The Right to Choose Dignified Death at the End of Life: A Welcome Paradigm Shift in India
Advances in medicine, technological interventions and refinements of care protocols along with increasing life expectancy have resulted in considerable dilemmas for both physicians and the public. An increasing number of patients who are of advanced age or of incurable illness often expect, and are offered, aggressive life-saving procedures. The physician is, somewhat unrealistically, expected to save lives under all circumstances. However, little attention is paid to the quality of life as a consequence of successful resuscitative attempts that only serve to postpone death or to prolong life in a virtually vegetative condition. The subject of medical futility and its adverse impact to the individual and the society is not openly explored in medical training or in public discourse. A thoughtful holding back of aggressive interventions in the face of medical futility is expected to cut short the dying process but would save the patient much imposed suffering. Also, there is little focus on the loss of dignity of the patient and the immense emotional trauma and financial burden to the family when disproportionate efforts to save a patient are made. There is always a lurking doubt in the minds of caregivers and family that they may not be doing enough to save the patient. And balancing this with the genuine intention of not putting the
patient in more pain, weighs heavily on them.
The judgment of harm exceeding benefit of a medical intervention and timely shift to a more holistic care focusing on comfort and palliation has to be made by the bedside, and this needs training and expertise. In such circumstances, the professional consensus is to prioritize Patient Autonomy i.e., to take into account the wishes and values of the patient, expressed either directly or through his/her family. This must always be coupled with the physician's obligation to act in patient's best interest, without doing harm to the patient as a whole person. A shared decision-making model between the patient or family and the caregivers is ideal in today's world.
The centrality of patient Autonomy is clear as per the mandatory need of consent and the recent Supreme Court verdict validating Advance Will to record one's wishes regarding treatment, which is effective when one becomes incompetent to convey them directly. The judgment Common Cause Vs The Union of India of March 2018 thus provides clarity on withdrawing and withholding futile treatments based on patient autonomy that would hugely reduce aggressive interventions and the physical, emotional and financial burdens that go with them. This would also have beneficial impact on caregivers' moral burden, potentially freeing up medical manpower and resources for salvageable patients especially in our heavily resource-constrained environment.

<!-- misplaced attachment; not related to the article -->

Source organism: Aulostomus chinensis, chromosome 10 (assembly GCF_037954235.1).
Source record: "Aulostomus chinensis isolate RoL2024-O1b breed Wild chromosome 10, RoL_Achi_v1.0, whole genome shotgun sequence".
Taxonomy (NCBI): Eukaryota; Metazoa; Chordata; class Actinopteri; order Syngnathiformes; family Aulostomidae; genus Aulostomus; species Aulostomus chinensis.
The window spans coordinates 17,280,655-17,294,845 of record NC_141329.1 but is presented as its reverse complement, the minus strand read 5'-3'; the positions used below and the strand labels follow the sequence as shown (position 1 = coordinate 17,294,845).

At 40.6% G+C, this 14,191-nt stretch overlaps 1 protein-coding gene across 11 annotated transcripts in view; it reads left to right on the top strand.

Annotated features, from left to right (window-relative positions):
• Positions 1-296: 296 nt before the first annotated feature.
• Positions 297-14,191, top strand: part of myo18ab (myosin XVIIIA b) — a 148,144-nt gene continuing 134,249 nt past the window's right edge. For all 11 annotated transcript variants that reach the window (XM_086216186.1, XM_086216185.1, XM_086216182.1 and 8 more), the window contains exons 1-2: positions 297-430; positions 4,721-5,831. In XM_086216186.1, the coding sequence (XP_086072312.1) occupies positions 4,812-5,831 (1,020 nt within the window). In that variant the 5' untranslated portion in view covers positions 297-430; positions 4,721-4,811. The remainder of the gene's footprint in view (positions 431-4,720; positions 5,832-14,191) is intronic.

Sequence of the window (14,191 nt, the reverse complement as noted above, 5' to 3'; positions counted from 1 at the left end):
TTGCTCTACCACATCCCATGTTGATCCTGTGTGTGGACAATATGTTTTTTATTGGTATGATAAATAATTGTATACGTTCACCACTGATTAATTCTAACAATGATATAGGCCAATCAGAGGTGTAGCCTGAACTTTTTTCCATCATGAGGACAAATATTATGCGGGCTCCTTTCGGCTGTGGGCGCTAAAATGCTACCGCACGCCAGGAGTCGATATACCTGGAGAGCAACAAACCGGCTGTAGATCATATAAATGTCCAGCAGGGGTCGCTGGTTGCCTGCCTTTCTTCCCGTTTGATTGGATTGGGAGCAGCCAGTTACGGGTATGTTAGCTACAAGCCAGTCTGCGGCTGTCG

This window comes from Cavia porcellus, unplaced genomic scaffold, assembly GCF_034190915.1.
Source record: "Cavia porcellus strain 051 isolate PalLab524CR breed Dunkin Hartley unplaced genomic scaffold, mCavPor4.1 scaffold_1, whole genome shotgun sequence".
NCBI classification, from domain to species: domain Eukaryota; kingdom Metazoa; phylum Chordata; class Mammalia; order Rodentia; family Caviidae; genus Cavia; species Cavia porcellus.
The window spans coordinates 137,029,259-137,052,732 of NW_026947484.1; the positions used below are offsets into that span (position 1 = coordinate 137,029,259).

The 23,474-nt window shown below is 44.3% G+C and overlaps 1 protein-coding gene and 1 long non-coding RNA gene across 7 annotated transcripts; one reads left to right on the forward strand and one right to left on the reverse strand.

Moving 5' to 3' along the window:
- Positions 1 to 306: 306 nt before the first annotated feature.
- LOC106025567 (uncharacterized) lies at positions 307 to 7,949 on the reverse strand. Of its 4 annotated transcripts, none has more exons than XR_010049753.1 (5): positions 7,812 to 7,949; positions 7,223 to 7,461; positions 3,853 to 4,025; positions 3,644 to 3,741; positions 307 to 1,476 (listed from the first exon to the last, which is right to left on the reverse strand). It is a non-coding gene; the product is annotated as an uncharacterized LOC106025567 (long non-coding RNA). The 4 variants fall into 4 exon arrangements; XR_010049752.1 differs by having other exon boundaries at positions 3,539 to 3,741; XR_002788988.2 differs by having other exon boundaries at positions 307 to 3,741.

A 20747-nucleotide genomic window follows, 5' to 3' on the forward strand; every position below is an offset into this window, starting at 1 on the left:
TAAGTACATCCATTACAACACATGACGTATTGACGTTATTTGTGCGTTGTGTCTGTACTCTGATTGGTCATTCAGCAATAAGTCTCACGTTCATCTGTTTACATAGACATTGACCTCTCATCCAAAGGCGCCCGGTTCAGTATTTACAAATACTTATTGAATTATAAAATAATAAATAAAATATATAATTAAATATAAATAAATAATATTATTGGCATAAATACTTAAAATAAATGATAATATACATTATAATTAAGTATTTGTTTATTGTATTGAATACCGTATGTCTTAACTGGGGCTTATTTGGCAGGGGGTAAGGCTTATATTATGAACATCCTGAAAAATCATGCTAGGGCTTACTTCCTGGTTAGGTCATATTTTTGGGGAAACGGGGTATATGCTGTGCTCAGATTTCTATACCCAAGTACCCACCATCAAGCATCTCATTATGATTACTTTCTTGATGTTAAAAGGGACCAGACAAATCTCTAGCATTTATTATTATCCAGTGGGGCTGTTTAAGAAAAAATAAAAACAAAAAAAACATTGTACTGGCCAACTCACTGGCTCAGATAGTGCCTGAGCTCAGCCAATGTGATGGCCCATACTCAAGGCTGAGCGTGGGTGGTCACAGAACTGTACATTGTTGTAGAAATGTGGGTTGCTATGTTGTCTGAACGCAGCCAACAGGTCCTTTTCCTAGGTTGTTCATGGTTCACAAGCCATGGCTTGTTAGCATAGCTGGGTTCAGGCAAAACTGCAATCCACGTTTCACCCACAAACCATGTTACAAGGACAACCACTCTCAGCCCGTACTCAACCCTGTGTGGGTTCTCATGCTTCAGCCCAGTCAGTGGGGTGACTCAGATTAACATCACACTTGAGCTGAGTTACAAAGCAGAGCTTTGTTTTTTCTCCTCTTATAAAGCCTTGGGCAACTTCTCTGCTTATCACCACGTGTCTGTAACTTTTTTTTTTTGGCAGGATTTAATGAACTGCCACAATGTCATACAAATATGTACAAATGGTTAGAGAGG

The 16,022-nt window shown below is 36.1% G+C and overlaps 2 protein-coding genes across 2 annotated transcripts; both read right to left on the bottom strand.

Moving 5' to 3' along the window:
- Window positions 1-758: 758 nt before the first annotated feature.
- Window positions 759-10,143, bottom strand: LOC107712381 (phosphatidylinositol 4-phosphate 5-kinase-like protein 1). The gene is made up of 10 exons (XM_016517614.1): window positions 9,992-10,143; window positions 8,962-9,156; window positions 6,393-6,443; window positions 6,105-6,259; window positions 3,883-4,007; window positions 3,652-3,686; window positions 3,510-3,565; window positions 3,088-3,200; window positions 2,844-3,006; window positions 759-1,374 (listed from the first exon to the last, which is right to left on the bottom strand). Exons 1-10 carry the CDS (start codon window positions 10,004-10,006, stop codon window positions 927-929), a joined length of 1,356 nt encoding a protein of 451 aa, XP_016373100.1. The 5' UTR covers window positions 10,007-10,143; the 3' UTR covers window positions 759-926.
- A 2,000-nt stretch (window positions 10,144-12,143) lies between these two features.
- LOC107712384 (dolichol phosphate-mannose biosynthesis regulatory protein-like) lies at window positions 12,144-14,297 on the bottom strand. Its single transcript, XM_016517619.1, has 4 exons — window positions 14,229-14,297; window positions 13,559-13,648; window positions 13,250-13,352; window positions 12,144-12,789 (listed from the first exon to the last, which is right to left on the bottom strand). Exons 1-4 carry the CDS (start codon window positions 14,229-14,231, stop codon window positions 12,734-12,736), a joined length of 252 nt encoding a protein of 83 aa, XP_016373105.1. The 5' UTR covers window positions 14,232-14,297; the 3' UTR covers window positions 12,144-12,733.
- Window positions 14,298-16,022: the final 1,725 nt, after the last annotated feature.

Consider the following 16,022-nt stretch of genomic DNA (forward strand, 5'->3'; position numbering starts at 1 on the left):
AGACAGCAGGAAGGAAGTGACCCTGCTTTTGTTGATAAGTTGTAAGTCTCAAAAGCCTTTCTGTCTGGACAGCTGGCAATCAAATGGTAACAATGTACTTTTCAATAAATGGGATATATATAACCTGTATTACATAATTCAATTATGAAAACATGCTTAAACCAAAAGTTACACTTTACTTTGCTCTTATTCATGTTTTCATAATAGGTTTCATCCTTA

The Living Will is thus a legally valid instrument that can be executed by anyone and can be revoked or modified. Its implementation is through a medical process with safeguards as per benchmarked clinical pathways. The actual contours of the legal framework are being worked out by the Ministry of Health and Family Welfare, Government of India.
Withdrawal and withholding decisions are common all over the world. They are not regarded as accelerating death as it is merely an act of 'non-interference' with a disease that is driving the death process. They should not be confused with active euthanasia or physician- assisted suicides- the acceleration of death through an intervention of a lethal injection, which are not legal in India, although increasingly allowed in several parts of Europe and North America.
The right to life issues relate to active shortening of life as opposed to avoidance of futile medical interventions. On the issue of the right to death, the Supreme Court has clarified that the right to life enshrined in the Constitution includes the right to a dignified death. *Dr Narottam Puri, Advisor-FICCI Health Services; Board Member & Former ChairmanNABH and Advisor-Medical Operations & Chairman-Fortis Medical Council, Fortis Healthcare and Dr RK Mani, Chair-FICCI Task Force on Living Will & CEO and Chairman-Critical Care, Pulmonology & Sleep Medicine, Nayati Healthcare.
An honest discussion on the efficacy of proposed treatments should be done and the patient's choices and refusal of aggressive interventions should be respected. Economic impact of expensive medical interventions is of catastrophic proportions – driving up to 50 per cent of families of patients in ICUs to debt or even bankruptcy.